It can be difficult to find shows suitable for the very young - the best theatre for tiddlypeeps often has a rather frustrating five-plus recommendation - but here is a show that will mesmerise toddlers of pre-school age, and even kept a babe-in-arms enthralled for the duration.
Jenanne Redman (Mummy), Abbey Norman (Sophie) and Alan Atkins (Tiger) in The Tiger Who Came to Tea at the Lyric Theatre, London Photo: Alastair Muir
David Wood’s faithful adaptation of Judith Kerr’s much-loved children’s book is bought to life in a shabby-chic kitchen set and with replica vintage costumes all worthy of their own section on Pinterest (both designs by Susie Caulcutt). The story of a terribly gracious but jolly hungry tiger embraces its audience of excited youngsters, drawing them into the possibility of adventure that can happen on an ordinary day.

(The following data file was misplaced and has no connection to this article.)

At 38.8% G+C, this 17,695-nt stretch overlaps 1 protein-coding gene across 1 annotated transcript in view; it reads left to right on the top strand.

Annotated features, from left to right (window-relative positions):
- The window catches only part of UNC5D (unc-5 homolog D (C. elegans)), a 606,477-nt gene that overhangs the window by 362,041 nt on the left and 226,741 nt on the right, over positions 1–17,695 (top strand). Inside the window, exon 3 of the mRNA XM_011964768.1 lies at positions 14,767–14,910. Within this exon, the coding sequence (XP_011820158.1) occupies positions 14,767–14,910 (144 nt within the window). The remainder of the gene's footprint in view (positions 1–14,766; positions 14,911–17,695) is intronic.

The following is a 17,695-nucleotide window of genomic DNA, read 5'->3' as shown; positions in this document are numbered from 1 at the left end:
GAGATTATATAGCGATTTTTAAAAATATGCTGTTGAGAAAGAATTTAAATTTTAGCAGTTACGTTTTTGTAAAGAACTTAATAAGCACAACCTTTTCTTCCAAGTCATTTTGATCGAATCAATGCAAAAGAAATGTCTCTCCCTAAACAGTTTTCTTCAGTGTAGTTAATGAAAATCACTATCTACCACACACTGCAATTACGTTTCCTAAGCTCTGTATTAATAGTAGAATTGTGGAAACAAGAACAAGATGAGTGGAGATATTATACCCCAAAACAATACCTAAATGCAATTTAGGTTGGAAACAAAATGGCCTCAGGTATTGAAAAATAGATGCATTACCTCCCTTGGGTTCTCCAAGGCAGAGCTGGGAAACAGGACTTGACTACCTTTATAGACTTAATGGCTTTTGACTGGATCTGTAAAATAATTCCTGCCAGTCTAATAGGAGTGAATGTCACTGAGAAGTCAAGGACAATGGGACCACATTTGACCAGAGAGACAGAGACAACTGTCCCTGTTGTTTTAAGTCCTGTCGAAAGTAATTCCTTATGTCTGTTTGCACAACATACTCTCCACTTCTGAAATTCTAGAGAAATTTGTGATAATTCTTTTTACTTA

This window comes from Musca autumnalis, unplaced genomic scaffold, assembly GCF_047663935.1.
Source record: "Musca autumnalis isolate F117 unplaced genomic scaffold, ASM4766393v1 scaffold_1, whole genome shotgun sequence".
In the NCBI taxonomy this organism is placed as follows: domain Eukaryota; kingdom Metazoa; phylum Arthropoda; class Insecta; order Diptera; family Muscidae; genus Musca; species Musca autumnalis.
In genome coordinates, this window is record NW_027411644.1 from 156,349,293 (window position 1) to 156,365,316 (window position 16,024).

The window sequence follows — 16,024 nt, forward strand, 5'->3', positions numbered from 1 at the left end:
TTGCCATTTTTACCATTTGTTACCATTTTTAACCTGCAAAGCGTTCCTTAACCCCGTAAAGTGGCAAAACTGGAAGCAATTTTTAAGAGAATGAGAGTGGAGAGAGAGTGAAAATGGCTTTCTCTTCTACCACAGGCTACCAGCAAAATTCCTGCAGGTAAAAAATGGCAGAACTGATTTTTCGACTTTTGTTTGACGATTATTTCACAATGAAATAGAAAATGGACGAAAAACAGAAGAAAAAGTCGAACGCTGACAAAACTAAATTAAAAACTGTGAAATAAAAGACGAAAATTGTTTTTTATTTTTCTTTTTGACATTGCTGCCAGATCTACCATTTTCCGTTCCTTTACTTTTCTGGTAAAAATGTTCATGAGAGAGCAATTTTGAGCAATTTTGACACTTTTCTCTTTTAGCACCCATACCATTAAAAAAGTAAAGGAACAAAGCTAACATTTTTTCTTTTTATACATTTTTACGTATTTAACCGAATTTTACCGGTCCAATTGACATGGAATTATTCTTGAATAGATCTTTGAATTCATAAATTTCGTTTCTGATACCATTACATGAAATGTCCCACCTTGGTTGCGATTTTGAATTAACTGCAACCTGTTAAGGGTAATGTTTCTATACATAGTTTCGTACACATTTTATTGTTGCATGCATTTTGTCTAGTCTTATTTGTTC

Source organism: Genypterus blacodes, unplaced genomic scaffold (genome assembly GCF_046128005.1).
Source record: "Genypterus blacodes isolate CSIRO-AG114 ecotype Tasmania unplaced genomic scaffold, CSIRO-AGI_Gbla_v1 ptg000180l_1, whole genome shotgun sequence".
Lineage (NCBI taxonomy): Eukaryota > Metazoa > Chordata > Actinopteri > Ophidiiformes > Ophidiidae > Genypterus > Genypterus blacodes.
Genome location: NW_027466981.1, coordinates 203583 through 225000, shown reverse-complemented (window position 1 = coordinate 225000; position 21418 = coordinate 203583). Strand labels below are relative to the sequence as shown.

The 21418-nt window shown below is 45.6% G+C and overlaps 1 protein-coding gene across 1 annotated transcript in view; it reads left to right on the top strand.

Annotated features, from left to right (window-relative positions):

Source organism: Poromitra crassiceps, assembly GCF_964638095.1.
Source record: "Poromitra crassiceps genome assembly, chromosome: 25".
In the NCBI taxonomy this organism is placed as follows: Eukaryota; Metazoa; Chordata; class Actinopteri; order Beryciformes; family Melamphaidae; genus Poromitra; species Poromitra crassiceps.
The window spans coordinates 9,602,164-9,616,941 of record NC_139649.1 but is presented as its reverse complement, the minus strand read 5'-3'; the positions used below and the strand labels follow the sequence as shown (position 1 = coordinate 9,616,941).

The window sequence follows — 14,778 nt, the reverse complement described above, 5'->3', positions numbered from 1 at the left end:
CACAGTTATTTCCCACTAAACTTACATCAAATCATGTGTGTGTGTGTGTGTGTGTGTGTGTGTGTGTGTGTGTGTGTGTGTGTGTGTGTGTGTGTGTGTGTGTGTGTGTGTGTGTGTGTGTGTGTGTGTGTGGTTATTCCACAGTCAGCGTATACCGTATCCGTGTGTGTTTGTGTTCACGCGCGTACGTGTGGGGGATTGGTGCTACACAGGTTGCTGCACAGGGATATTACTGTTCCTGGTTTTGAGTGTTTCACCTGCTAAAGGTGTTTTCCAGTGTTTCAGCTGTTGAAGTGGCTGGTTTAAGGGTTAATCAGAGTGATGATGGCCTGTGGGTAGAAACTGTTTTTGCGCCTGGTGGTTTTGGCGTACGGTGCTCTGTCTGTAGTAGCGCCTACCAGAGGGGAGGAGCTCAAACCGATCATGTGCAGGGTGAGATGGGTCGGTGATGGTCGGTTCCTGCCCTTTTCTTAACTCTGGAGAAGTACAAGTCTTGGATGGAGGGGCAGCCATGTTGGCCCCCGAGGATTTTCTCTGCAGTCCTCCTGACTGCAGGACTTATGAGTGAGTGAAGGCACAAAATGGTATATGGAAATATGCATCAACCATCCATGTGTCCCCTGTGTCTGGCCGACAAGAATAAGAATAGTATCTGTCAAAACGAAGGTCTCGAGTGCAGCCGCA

Although some of the children are mildly outraged that the friendly feline doesn’t talk, the movement of the exquisitely costumed Alan Atkins (who also gets a few laughs in his slapstick daddy routine wearing a tea cosy on his head and suchlike) speaks volumes. The physical gestures of Abbey Norman as Sophie are also spot on.
While some adults will become clammy-palmed at the thought of audience participation, the invited singing and dance routines keep the young ‘uns from flagging, as the 55-minute run flits by.
A wonderful make-believe romp from the onset, the cast sings of the book “we have come to act it out, and you have come to see”. The theatrical creative play continues throughout as mummy turns the clock with her hands, the family jumps into a car made out of a table and chairs and the hungry tiger scoffing everything in the cupboard leaves small folk delightfully baffled. Altogether, it’s a wonderful introduction to the magic of the theatre.